U.S. Airdrop in Syria Ends Up Arming the Kurds

It would be politically complicated to directly aid a group distrusted by Turkey and some Syrian Arabs.

Kurdish fighters in northeastern Syria.

Photographer: UYGAR ONDER SIMSEK/AFP/Getty Images

Last weekend, the White House announced that the U.S. had dropped 50 tons of ammunition to Syrian Arabs fighting the Islamic State. Some officials now say that the new Arab coalition was a front and that Kurdish groups received most of the weapons -- as the U.S. intended.

American and Kurdish officials and Syrian Arab opposition leaders told us this week that ammunition said to have been for the Syrian Arab Coalition, a newly announced group of Sunni Arab brigades in northeastern Syria, had largely ended up arming the Kurdish Democratic Union Party and its associated military forces, known as the People's Protection Units or YPG. That will aid the Kurds in fighting the Islamic State and cementing their control of Kurdish territory.

One senior administration official who works on the issue told us that the White House knew that the coalition was likely to pass on most if not all of the weapons to the Kurds. The official, who called the Syrian Arab Coalition a "ploy" to arm the Kurds, said the White House knew they would receive the shipments because they controlled the area where the weapons were dropped. The U.S. did not ask the Arab coalition for any guarantees the weapons would stay in Arab hands, the official said.

The Obama administration has not said that the arms are going to the Kurds. “Our successful airdrop provided ammunition to Arab fighters fighting in Northern Syria against ISIL,” Commander Kyle Raines, of U.S. Central Command, told us in a statement. If the U.S. were seen openly arming the Kurds, that could alienate Turkey and some Syrian Arab groups outside Kurdish territory.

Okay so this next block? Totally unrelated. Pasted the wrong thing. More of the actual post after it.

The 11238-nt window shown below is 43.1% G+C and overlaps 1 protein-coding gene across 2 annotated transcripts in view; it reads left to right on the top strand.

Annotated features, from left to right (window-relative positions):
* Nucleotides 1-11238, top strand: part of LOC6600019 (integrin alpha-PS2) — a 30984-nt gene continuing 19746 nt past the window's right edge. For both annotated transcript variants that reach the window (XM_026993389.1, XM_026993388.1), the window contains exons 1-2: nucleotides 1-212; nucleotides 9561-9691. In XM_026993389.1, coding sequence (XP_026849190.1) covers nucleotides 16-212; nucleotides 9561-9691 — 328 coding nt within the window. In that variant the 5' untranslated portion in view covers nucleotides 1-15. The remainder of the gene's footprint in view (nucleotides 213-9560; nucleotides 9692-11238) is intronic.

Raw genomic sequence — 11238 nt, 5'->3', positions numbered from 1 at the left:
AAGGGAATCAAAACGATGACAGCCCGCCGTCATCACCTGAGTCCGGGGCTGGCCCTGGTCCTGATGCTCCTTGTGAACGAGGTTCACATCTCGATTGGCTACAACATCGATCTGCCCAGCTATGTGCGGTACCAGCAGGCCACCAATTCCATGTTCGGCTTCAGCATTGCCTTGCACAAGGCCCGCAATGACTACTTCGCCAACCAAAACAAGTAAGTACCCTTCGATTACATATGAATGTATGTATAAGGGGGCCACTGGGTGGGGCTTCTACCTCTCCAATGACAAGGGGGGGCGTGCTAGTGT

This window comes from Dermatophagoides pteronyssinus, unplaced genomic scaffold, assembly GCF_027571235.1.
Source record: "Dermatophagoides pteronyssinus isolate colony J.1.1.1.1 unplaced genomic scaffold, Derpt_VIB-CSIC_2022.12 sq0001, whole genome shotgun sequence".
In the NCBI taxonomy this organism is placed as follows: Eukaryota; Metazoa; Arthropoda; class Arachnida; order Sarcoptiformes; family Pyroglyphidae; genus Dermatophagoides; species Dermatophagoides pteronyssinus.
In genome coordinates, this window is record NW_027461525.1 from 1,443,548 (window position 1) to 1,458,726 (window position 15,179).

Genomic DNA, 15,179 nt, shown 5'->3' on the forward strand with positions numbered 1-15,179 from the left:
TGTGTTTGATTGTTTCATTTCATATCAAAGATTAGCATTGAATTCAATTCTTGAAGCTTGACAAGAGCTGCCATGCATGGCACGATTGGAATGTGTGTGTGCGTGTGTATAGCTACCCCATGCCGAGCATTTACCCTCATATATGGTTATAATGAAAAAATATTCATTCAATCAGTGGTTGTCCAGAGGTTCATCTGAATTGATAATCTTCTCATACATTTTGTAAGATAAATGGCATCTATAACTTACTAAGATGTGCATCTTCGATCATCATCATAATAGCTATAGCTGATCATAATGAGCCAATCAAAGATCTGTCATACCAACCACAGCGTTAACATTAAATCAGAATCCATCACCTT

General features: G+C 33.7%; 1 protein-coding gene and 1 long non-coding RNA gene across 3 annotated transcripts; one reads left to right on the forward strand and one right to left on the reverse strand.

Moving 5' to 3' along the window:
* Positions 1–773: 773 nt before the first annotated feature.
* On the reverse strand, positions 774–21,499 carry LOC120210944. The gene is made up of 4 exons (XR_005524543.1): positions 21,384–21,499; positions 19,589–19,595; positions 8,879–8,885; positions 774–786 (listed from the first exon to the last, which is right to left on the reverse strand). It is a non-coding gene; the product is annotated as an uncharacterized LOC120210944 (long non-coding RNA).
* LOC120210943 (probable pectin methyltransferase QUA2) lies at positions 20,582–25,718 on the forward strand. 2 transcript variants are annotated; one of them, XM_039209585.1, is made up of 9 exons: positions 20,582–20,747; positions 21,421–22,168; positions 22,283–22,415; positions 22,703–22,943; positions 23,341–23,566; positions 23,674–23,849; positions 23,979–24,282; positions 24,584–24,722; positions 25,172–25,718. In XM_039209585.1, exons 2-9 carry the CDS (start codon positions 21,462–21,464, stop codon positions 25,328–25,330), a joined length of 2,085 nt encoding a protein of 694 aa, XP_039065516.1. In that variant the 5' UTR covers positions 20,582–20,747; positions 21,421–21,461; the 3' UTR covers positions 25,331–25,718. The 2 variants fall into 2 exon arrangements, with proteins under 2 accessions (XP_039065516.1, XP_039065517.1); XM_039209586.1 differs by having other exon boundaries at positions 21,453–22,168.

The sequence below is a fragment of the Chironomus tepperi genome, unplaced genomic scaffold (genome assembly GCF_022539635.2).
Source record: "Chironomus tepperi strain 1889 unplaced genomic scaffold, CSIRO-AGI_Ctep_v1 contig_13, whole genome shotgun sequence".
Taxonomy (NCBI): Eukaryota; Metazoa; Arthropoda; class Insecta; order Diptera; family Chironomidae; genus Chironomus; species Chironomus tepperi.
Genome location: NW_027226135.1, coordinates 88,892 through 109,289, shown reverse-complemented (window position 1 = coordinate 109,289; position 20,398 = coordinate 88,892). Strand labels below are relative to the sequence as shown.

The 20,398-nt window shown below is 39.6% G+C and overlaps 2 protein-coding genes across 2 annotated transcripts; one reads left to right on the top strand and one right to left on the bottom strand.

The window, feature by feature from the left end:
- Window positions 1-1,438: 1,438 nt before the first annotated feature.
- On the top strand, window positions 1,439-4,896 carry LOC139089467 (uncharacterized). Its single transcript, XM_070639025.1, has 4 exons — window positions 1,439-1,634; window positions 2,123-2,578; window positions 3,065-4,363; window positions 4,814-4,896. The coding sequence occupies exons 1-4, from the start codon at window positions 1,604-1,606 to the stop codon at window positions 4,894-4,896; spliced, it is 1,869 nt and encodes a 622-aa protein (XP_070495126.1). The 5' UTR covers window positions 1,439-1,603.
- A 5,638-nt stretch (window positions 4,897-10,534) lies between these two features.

A local Kurdish official told the Associated Press this week that the U.S. had provided 120 tons of weapons and ammunition to the YPG. The Washington Post reported Thursday that Turkey summoned the U.S. ambassador in Ankara to complain about the weapons drops. (Turkey has long been at odds with its own Kurdish population.) One Kurdish official close to the YPG confirmed to us that the weapons and ammunition dropped this week would be largely going to its fighters. 

On Thursday,  Mutlu Civiroglu, a Kurdish affairs analyst, published an interview in which the YPG commander, Sipan Hemo, acknowledged his group had received the airdrops, which he said were important to its cause. “With this new support, the cooperation we have had for a year has reached a new level. And we hope to increase our work together even more, we hope to work strategically. So what we received was not big. But it is big for a new start,” Hemo said.

In addition, the YPG itself has acknowledged that it is participating in a new alliance with Sunni Arab and Syrian Christian groups known as the Democratic Forces of Syria. That group held its first meeting Thursday in the Syrian city of Al Hasakah to discuss how to divide up the new U.S.-provided ammunition between Kurdish, Arab and Christian rebel brigades, a representative of the group said.

It was just last week when the Obama administration began referring to the Syrian Arab Coalition, on background to news outlets. As the New York Times noted, Arab rebel groups fighting in the area freely admitted they had never heard of such an organization, although they were excited about the prospect of getting the weapons.